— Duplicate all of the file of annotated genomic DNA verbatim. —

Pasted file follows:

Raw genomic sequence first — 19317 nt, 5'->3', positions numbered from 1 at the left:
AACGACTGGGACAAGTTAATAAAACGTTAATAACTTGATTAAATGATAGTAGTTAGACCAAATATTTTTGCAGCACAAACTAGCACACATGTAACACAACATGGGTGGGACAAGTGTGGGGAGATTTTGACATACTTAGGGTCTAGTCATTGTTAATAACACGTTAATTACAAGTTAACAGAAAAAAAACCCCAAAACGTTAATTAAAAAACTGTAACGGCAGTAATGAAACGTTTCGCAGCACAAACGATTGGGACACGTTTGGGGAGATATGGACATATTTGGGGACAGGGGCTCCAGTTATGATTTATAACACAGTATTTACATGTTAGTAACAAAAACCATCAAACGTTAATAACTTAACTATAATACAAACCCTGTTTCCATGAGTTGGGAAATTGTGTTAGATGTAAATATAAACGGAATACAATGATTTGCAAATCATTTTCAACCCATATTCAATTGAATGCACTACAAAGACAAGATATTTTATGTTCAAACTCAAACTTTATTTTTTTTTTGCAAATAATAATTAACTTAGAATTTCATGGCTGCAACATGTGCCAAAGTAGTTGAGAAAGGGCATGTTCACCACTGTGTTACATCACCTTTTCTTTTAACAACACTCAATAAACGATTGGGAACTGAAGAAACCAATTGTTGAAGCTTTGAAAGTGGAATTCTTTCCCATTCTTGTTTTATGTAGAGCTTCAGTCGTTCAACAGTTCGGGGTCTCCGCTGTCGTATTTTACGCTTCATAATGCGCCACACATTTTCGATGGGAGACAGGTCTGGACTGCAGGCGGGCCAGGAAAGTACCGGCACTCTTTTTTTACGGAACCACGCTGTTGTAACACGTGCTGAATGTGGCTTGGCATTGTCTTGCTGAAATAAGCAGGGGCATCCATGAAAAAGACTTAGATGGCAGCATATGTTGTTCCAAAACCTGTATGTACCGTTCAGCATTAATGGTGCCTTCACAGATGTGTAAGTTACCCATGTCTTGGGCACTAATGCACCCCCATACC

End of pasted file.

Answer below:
Raw genomic sequence first — 19317 nt, 5'->3', positions numbered from 1 at the left:
AACGACTGGGACAAGTTAATAAAACGTTAATAACTTGATTAAATGATAGTAGTTAGACCAAATATTTTTGCAGCACAAACTAGCACACATGTAACACAACATGGGTGGGACAAGTGTGGGGAGATTTTGACATACTTAGGGTCTAGTCATTGTTAATAACACGTTAATTACAAGTTAACAGAAAAAAAACCCCAAAACGTTAATTAAAAAACTGTAACGGCAGTAATGAAACGTTTCGCAGCACAAACGATTGGGACACGTTTGGGGAGATATGGACATATTTGGGGACAGGGGCTCCAGTTATGATTTATAACACAGTATTTACATGTTAGTAACAAAAACCATCAAACGTTAATAACTTAACTATAATACAAACCCTGTTTCCATGAGTTGGGAAATTGTGTTAGATGTAAATATAAACGGAATACAATGATTTGCAAATCATTTTCAACCCATATTCAATTGAATGCACTACAAAGACAAGATATTTTATGTTCAAACTCAAACTTTATTTTTTTTTTGCAAATAATAATTAACTTAGAATTTCATGGCTGCAACATGTGCCAAAGTAGTTGAGAAAGGGCATGTTCACCACTGTGTTACATCACCTTTTCTTTTAACAACACTCAATAAACGATTGGGAACTGAAGAAACCAATTGTTGAAGCTTTGAAAGTGGAATTCTTTCCCATTCTTGTTTTATGTAGAGCTTCAGTCGTTCAACAGTTCGGGGTCTCCGCTGTCGTATTTTACGCTTCATAATGCGCCACACATTTTCGATGGGAGACAGGTCTGGACTGCAGGCGGGCCAGGAAAGTACCGGCACTCTTTTTTTACGGAACCACGCTGTTGTAACACGTGCTGAATGTGGCTTGGCATTGTCTTGCTGAAATAAGCAGGGGCATCCATGAAAAAGACTTAGATGGCAGCATATGTTGTTCCAAAACCTGTATGTACCGTTCAGCATTAATGGTGCCTTCACAGATGTGTAAGTTACCCATGTCTTGGGCACTAATGCACCCCCATACC